The Boys season 4 review: Elon Musk’s Twitter feed come to life

Spinning wheels and packed with ideas and subplots that are neither engaging nor thrilling, Prime Video’s anti-superhero series is a mishmash of culture wars with precious little to say.

Akhil Arora, a member of the Film Critics Guild and a Rotten Tomatoes-certified film critic, who has watched three episodes of The Boys season 4. He has been reviewing TV series since 2015 and has written for NDTV and SlashFilm.

Antony Starr, Cameron Crovetti in The Boys season 4
Antony Starr as Homelander and Cameron Crovetti as Ryan Butcher in The Boys season 4 // Photo: Jasper Savage/Prime Video

In one of the early episodes from The Boys season 4, a white woman—dressed in a tight-fitting red and blue outfit, who describes herself as an author, filmmaker, political activist, commentator, and leading voice of the alt-supe movement on YouTube—addresses a small audience at a conspiracy theory convention. In her opening rant, which she says will last the next two hours, she claims that Starlight (Erin Moriarty) is working with the “Hollywood paedophile cabal”. She plugs in a false flag operation, references to Satan, and implies that Tom Hanks had a whistleblower killed. Sitting amidst the audience, Kimiko (Karen Fukuhara) asks Frenchie (Tomer Capone) if people really fall for this kind of nonsense. He replies: “People will believe anything. Even something as ludicrous as the moon landing.”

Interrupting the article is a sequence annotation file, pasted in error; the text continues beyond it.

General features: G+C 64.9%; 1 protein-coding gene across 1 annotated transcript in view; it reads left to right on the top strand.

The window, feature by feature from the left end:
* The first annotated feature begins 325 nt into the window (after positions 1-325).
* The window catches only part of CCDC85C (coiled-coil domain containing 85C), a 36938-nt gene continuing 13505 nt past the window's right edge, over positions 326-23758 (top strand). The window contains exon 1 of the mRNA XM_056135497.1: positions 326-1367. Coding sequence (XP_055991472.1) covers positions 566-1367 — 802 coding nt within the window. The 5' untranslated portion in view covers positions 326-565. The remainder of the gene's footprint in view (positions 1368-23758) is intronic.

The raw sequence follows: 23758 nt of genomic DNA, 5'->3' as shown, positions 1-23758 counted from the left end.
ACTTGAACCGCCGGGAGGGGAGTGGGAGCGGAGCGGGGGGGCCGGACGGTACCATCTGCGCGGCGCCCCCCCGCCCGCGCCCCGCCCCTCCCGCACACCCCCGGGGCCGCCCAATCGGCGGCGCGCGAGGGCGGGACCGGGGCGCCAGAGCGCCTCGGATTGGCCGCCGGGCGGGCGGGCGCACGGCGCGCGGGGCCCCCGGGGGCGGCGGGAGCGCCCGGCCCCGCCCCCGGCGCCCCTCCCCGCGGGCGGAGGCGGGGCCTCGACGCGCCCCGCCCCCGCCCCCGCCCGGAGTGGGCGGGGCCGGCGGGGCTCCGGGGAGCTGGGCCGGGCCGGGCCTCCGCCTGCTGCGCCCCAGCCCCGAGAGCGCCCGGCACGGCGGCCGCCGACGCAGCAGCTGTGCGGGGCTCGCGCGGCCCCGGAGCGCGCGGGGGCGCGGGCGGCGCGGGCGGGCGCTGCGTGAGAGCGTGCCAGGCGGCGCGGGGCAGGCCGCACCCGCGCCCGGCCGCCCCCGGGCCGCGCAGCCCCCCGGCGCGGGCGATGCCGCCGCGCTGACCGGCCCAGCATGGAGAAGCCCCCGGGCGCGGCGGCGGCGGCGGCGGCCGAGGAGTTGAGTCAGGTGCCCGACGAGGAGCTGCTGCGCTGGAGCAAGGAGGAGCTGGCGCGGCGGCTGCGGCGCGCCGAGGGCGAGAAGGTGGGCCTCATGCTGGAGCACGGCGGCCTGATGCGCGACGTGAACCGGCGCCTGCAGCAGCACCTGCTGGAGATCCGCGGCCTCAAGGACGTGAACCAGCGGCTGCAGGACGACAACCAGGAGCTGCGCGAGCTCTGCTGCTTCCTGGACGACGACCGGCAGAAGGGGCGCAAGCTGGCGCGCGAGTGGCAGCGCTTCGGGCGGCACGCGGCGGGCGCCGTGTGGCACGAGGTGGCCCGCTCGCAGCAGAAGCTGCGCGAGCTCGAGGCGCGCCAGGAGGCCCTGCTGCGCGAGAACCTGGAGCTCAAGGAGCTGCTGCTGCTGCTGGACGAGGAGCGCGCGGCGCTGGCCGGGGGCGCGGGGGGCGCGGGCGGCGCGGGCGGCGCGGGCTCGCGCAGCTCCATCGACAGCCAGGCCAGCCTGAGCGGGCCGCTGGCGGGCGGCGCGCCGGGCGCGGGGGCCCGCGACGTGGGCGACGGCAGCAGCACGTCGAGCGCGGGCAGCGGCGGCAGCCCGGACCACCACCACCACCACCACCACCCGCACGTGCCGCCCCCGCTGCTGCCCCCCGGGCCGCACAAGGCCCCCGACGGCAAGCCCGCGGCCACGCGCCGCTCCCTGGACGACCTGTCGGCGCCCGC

The Boys season 4 is too much and too long

The joke, of course, is that Frenchie too is liable to fall for tinfoil hat conspiracies. After all, what kind of grasp on reality can you expect from someone who’s high on one drug or another every day? Alas, this level of self-awareness is a rarity in The Boys, not the norm. Watching the Amazon Prime Video series, at times, makes you feel like all the bats••t wild stuff that’s spewed in far-right loony corners of the internet is assembled and packaged for your entertainment. But The Boys season 4 mostly cannot find the funny amidst it all. So, to what end? What point are you trying to make? It’s like watching Veep—the fantastic HBO satirical series—struggle to retool and figure out its identity in a world where Donald Trump had become the US President.

Except The Boys has been caught in that conundrum from the start. Its desire to commentate on the American culture wars—that have spun ridiculously out of control and encompass a spectrum that’s impossible to cover—feels like trying to make a dozen different dishes with the same base sauce. There is no one-size-fits-all approach, sorry. Pick a battle. In its current maddening state, watching The Boys is like being forever online. It is Elon Musk’s Twitter feed (or that disastrous single-letter rebrand he opted for) come to life. It’s like having slime poured on you. It doesn’t help that The Boys is spinning in season 4. It’s revisiting ideas it’s tackled before. And it doesn’t seem to have enough narrative content for eight hourlong episodes. The Boys is too much and too long.